Following Theresa May and Jean Claude Junker’s press conference to announce that no deal has been reached (yet), Tory MPs were summoned to the Committee room corridor to be given a briefing on the progress – or lack there of. Only the meeting’s organisers, Gavin Barwell and Steven Baker, didn’t appear to have all that much to say – telling MPs that both sides were working hard to iron out the final issues holding up ‘sufficient progress’. Or, as one MP puts it, ‘what we were told is nothing has been agreed and nothing has been ruled out’. One Tory walked out with their hands in the air – though a more cheery attendee describes it as a ‘positive’ meeting with progress expected to come soon.
As cheery as one may be, the issue causing the government undeniable gloom is the Irish border. It’s clear that this has been a major sticking point – but it’s not clear how No 10 plans to solve it while keeping the DUP and its own MPs on side. Several Tories at the meeting say they were given the impression that tensions over the Irish border solution were exacerbated this morning by leaks to the Irish press suggesting a greater UK concession than had been made.
The most important point was made by Theresa Villiers. The former Secretary of State for Northern Ireland addressed the elephant in the room: is it acceptable for one part of the United Kingdom to have different trading rules than the rest of it? Barwell avoided answering the question – though tellingly this is one issue on which arch-Brexiteers and arch-Remainers can agree. Both think the answer is no – it’s just the Remain side believe the solution is staying in the customs union and the Brexit side think a solution could be ‘no deal’. Aside from Ireland, there was a suggestion that there are still a few niggles over the role of the ECJ on citizens’ rights.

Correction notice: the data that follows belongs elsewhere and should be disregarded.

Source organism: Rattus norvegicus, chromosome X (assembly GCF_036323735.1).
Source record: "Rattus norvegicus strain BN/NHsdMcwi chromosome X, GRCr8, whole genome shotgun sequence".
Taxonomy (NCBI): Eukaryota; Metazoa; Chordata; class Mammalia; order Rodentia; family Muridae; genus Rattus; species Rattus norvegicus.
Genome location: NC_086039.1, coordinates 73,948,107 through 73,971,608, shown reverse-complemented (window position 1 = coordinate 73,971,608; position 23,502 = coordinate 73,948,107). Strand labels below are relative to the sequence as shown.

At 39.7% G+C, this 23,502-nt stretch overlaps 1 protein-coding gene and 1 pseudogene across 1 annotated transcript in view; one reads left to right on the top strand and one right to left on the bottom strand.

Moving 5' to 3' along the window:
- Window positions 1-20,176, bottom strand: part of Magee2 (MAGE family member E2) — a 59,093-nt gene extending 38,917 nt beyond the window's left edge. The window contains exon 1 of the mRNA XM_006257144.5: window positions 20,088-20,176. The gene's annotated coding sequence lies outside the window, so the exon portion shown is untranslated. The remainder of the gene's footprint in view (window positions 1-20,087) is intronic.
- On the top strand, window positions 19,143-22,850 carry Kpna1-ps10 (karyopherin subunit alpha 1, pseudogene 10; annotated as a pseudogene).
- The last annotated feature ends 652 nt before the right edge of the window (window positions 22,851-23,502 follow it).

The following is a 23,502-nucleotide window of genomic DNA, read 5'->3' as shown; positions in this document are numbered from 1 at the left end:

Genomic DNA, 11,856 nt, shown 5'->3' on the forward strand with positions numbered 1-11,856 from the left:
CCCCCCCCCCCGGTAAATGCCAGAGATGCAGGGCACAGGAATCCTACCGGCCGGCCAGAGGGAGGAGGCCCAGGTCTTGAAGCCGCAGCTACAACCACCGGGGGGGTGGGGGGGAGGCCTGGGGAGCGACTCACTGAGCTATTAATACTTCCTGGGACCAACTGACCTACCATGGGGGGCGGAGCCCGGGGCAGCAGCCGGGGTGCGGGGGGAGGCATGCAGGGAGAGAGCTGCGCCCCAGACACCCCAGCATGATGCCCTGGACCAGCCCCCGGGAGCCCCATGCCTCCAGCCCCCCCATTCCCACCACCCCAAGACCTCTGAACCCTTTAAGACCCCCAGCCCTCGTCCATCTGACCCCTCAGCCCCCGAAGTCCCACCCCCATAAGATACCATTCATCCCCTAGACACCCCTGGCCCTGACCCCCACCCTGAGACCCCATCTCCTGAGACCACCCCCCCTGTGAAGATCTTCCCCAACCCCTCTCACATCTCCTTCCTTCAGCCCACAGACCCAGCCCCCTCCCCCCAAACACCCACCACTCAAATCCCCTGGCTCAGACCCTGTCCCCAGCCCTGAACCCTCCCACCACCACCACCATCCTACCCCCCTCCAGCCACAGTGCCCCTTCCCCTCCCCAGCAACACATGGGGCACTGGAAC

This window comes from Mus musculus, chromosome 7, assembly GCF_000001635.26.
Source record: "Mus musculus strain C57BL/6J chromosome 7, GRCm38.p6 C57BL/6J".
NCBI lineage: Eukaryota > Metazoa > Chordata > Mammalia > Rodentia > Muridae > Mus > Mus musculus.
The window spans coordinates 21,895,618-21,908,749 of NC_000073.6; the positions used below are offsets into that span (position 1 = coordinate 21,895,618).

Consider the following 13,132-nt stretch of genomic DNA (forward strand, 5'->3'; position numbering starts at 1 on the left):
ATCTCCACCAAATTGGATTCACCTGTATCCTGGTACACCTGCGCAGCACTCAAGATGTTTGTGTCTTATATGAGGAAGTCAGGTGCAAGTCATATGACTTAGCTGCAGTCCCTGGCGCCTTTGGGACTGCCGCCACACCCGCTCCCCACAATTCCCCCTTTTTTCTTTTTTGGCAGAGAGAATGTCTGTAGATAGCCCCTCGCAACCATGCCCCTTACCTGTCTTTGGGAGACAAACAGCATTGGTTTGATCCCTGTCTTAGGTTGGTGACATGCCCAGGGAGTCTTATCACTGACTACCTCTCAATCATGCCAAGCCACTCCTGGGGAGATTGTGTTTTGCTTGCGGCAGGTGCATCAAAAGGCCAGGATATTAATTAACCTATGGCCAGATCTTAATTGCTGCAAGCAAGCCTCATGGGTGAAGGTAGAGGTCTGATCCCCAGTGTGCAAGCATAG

MPs in the meeting room describe the atmosphere as being friendly – even if there are serious concerns over the answers to the remaining problems. It’s notable that at the end, Richard Graham – a former Remainer – suggested the whips start canvassing over ‘no deal’ as if Brussels keep this up then they could be left with no other option. If that does become a likely option, expect the next meeting to be a lot more lively.